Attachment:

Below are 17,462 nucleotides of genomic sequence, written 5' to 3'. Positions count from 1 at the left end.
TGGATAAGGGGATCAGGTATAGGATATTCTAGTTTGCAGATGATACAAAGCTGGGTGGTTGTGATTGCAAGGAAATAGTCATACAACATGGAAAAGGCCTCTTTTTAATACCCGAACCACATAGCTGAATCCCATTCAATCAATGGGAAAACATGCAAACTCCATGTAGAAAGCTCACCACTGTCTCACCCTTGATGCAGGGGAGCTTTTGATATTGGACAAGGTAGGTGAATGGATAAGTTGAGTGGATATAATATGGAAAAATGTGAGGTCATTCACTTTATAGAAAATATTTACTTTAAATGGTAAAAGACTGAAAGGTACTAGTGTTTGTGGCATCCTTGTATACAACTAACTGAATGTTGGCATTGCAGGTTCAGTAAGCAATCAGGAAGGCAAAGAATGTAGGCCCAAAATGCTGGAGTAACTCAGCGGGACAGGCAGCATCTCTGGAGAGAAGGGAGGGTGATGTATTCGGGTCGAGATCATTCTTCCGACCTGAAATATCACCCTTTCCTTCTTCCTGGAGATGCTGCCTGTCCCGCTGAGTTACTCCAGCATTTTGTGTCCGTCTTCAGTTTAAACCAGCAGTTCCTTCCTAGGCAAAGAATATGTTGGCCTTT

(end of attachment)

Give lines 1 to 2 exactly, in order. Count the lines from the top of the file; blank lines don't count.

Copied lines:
Below are 17,462 nucleotides of genomic sequence, written 5' to 3'. Positions count from 1 at the left end.
TGGATAAGGGGATCAGGTATAGGATATTCTAGTTTGCAGATGATACAAAGCTGGGTGGTTGTGATTGCAAGGAAATAGTCATACAACATGGAAAAGGCCTCTTTTTAATACCCGAACCACATAGCTGAATCCCATTCAATCAATGGGAAAACATGCAAACTCCATGTAGAAAGCTCACCACTGTCTCACCCTTGATGCAGGGGAGCTTTTGATATTGGACAAGGTAGGTGAATGGATAAGTTGAGTGGATATAATATGGAAAAATGTGAGGTCATTCACTTTATAGAAAATATTTACTTTAAATGGTAAAAGACTGAAAGGTACTAGTGTTTGTGGCATCCTTGTATACAACTAACTGAATGTTGGCATTGCAGGTTCAGTAAGCAATCAGGAAGGCAAAGAATGTAGGCCCAAAATGCTGGAGTAACTCAGCGGGACAGGCAGCATCTCTGGAGAGAAGGGAGGGTGATGTATTCGGGTCGAGATCATTCTTCCGACCTGAAATATCACCCTTTCCTTCTTCCTGGAGATGCTGCCTGTCCCGCTGAGTTACTCCAGCATTTTGTGTCCGTCTTCAGTTTAAACCAGCAGTTCCTTCCTAGGCAAAGAATATGTTGGCCTTT